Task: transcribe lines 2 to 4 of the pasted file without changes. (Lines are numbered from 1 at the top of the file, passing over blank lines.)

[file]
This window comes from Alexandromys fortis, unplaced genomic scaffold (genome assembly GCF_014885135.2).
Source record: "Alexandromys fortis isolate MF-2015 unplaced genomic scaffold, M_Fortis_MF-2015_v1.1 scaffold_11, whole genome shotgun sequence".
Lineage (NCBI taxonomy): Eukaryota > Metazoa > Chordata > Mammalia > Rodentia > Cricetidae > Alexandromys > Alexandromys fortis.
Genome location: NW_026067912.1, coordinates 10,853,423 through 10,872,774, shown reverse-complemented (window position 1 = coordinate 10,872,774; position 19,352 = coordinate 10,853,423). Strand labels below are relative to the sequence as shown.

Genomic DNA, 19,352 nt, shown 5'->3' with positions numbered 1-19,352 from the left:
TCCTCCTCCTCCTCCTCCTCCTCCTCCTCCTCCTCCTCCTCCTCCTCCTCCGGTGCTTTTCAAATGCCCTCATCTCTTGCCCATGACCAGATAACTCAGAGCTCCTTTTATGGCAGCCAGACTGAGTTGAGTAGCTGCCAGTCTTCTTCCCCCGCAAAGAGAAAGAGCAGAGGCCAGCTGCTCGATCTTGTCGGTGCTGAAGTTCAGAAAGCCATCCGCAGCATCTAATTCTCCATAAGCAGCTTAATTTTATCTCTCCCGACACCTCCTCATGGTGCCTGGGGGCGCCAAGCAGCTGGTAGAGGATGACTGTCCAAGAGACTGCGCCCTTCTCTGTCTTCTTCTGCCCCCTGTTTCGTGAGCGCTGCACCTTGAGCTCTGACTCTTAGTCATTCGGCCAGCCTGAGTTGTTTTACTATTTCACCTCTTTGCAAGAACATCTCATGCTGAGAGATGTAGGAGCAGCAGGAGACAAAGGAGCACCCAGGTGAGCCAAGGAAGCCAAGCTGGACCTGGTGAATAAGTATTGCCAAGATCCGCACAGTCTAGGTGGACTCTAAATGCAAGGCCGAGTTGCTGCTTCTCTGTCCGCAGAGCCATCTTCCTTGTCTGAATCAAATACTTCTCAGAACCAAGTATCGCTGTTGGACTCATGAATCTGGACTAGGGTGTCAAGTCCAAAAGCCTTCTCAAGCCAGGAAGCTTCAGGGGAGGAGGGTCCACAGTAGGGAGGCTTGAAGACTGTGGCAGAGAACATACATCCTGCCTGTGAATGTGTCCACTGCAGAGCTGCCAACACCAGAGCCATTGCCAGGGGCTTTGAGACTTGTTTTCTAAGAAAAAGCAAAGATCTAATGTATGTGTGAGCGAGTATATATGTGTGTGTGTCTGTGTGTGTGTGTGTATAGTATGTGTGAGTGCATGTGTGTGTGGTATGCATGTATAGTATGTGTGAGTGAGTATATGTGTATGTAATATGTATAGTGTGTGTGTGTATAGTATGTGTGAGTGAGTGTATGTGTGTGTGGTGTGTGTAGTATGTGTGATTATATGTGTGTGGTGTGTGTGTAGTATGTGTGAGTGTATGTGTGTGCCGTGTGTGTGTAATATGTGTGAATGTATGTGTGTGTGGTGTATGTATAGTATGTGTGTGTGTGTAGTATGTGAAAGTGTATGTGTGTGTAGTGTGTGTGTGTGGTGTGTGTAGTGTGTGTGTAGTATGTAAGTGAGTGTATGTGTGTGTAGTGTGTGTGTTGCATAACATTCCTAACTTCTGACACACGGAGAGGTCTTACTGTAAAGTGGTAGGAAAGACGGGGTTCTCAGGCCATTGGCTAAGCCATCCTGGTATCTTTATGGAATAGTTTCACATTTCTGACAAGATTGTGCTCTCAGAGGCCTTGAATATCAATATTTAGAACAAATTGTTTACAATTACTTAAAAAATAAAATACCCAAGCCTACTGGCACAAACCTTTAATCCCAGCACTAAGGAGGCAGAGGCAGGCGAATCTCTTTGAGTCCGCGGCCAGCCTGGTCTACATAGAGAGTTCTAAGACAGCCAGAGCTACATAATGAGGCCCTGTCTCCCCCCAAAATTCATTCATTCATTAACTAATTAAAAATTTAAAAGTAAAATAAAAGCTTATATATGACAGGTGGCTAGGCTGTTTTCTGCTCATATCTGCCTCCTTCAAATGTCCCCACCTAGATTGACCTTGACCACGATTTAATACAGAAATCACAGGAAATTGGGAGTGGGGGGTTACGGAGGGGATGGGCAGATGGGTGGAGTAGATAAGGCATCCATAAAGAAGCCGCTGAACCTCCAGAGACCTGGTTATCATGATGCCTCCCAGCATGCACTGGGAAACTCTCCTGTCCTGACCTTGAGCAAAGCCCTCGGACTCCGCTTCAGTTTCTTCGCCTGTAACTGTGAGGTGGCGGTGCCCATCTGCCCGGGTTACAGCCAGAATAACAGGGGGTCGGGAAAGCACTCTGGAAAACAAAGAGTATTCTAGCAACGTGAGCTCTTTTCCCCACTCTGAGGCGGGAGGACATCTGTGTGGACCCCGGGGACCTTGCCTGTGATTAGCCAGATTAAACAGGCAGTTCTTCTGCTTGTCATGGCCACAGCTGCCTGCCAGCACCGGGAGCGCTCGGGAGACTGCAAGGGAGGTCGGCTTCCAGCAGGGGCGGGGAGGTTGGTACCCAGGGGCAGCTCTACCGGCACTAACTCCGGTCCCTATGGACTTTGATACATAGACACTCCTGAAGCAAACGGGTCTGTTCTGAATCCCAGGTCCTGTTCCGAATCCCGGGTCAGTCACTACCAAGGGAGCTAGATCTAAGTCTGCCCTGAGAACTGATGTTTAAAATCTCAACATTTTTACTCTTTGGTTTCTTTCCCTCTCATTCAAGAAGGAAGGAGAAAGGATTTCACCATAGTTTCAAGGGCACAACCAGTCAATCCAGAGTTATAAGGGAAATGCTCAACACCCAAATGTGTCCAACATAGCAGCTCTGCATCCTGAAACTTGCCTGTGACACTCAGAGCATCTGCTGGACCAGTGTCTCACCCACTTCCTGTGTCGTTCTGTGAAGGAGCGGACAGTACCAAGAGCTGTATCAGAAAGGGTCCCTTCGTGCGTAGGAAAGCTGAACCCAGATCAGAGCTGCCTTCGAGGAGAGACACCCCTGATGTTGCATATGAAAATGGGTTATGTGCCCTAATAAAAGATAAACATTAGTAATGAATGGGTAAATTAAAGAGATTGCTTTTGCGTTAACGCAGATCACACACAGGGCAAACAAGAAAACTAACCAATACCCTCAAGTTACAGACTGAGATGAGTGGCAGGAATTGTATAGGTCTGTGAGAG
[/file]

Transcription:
Source record: "Alexandromys fortis isolate MF-2015 unplaced genomic scaffold, M_Fortis_MF-2015_v1.1 scaffold_11, whole genome shotgun sequence".
Lineage (NCBI taxonomy): Eukaryota > Metazoa > Chordata > Mammalia > Rodentia > Cricetidae > Alexandromys > Alexandromys fortis.
Genome location: NW_026067912.1, coordinates 10,853,423 through 10,872,774, shown reverse-complemented (window position 1 = coordinate 10,872,774; position 19,352 = coordinate 10,853,423). Strand labels below are relative to the sequence as shown.